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A picture of a Flamingo Flower

Flamingo Flower

Anthurium andraeanum

Also known as

Tail Flower, Laceleaf, Flamingo-Lily, Oilcloth-Flower, Painter's palette

Partial Shade
Moderate care
Moderate watering


RHS hardiness


Minimum temperature

Expected size








3 years to reach maturity


  • spring
  • summer
  • autumn
  • winter

This plant has no fragrance

More images of Flamingo Flower

A photo of Flamingo Flower
A photo of Flamingo Flower
A photo of Flamingo Flower
A photo of Flamingo Flower
A photo of Flamingo Flower

Flamingo Flower Overview

Anthurium andraeanum is an evergreen perennial with glossy dark green leaves and bright red, heart-shaped, flower-like spathe structures surrounding a straight yellow spadix. It's a popular foliage plant with a tropical feel that is often grown for cut flower trade. It is epiphytic and can grow without the need for a soil substrate. The fabulous flowers are long-lasting, waxy and aesthetically pleasing. This unique plant can be grown as a landscape plant in tropical gardens. It is prized across the globe as a houseplant or tender patio plant in temperate climates. With some care and attention, you may enjoy a touch of the tropics all year round in your home, with this unique and beautiful red blooming Anthurium! This species has also earnt a Royal Horticultural Society Award of Garden Merit.

Common problems with Flamingo Flower

How to harvest Flamingo Flower

Harvest after 3 – 6 months of planting. Each leaf unfolds to produce one flower. Flowers are harvested when the spathe completely unfurls and the spadix is well developed with one-third of bisexual flowers open. Harvesting has to be done during cooler parts of the day i.e. early morning or late evening. In general, the blooms are placed in water held in plastic buckets immediately after cutting from the plant. Delay in keeping in water allows air entry into the stem and causes blockage of the vascular vessels. Cut flowers after harvest should be shifted to pre-cooling chambers in refrigerated vehicles having 2-4°C temperature as they deteriorate most rapidly at high temperature.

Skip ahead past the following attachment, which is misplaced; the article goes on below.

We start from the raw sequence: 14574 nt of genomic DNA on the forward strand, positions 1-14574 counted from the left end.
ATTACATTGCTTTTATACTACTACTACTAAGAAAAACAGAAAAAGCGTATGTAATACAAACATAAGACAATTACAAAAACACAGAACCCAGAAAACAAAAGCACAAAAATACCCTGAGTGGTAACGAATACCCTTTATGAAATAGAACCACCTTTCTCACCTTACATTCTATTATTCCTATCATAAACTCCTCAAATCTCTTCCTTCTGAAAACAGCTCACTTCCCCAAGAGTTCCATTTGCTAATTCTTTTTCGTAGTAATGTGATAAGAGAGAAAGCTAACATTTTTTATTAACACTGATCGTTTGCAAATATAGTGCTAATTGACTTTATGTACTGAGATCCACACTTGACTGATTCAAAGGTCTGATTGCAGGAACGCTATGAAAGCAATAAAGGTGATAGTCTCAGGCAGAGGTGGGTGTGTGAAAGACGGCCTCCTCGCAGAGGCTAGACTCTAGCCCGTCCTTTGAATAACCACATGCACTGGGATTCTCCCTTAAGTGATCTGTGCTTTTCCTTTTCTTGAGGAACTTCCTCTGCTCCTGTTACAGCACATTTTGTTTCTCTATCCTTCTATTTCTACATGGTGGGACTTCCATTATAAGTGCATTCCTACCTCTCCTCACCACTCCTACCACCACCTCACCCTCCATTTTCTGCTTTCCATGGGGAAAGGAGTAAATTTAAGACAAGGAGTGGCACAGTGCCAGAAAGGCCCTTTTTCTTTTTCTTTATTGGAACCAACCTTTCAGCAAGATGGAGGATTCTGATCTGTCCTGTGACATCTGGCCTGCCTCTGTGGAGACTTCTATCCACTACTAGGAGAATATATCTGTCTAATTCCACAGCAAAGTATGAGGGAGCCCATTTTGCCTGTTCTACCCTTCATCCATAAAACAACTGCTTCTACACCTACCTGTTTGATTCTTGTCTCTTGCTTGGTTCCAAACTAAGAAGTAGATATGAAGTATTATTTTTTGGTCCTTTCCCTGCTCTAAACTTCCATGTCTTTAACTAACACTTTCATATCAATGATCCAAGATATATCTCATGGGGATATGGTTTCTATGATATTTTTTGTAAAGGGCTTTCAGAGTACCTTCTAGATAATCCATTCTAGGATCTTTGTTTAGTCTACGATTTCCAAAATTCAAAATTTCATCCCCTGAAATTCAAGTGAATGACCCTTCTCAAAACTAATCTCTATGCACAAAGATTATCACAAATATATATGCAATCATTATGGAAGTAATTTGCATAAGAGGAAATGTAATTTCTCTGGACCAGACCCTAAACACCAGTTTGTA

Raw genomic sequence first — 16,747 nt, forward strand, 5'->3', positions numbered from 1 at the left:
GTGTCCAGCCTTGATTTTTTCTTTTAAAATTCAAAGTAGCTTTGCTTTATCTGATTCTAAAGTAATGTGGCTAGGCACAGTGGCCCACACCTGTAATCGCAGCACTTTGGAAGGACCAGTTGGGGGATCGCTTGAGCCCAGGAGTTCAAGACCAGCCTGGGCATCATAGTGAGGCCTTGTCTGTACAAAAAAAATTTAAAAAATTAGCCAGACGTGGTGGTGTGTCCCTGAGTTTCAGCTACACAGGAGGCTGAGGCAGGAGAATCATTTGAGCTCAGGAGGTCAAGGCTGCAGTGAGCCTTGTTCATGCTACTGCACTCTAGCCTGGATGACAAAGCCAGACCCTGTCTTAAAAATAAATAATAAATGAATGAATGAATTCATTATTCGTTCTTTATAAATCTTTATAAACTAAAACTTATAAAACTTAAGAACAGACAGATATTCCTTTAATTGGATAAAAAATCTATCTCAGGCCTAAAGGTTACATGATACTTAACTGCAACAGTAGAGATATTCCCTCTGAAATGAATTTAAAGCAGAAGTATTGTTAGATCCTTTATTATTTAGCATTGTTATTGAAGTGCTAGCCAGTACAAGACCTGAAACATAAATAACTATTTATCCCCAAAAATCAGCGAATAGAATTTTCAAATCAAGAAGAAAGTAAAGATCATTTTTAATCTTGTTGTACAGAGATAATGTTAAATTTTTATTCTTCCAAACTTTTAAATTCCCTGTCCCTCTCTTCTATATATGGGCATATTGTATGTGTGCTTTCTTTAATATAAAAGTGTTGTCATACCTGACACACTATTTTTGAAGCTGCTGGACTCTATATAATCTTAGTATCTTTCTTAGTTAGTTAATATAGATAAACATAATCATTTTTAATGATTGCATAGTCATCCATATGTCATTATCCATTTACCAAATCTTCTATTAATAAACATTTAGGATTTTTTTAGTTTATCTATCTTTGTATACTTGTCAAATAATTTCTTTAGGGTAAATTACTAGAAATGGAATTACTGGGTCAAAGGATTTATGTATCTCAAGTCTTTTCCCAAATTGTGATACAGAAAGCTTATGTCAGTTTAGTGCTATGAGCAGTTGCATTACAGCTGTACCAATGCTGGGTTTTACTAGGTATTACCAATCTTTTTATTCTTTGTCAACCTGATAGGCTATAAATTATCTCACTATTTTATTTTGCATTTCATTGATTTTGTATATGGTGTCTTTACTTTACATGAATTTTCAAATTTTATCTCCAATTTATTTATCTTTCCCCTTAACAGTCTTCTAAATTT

How to propagate Flamingo Flower


Can be propagated by dividing the stem with the roots in the spring and potting the separated pieces. Keep warm in an enclosed glass case with high humidity for a few weeks.


Sow seeds, as soon as they have ripened, in shallow earthenware pans filled with chopped sphagnum moss, charcoal and sand. Cover the pan with a piece of glass or plastic and place in a warm area.


Top off the stem with few roots of 3 to 4 year old plants, remove and plant. Each cutting should have a single eye or bud to produce good new roots.

Special features of Flamingo Flower

Attractive flowers

Attractive waxy blooms.

Indoor plant

If you are growing this plant as a houseplant, half and half mix of potting soil and orchid soil or perlite will provide the kind of soil anthuriums thrive in.

Pot plant

Other uses of Flamingo Flower

A low maintenance plant ideal for containers indoors or very sheltered patios/courtyards. Can also be used for cut flowers.


Popular potplant to add colour indoors or cut flower to use in special bouquets.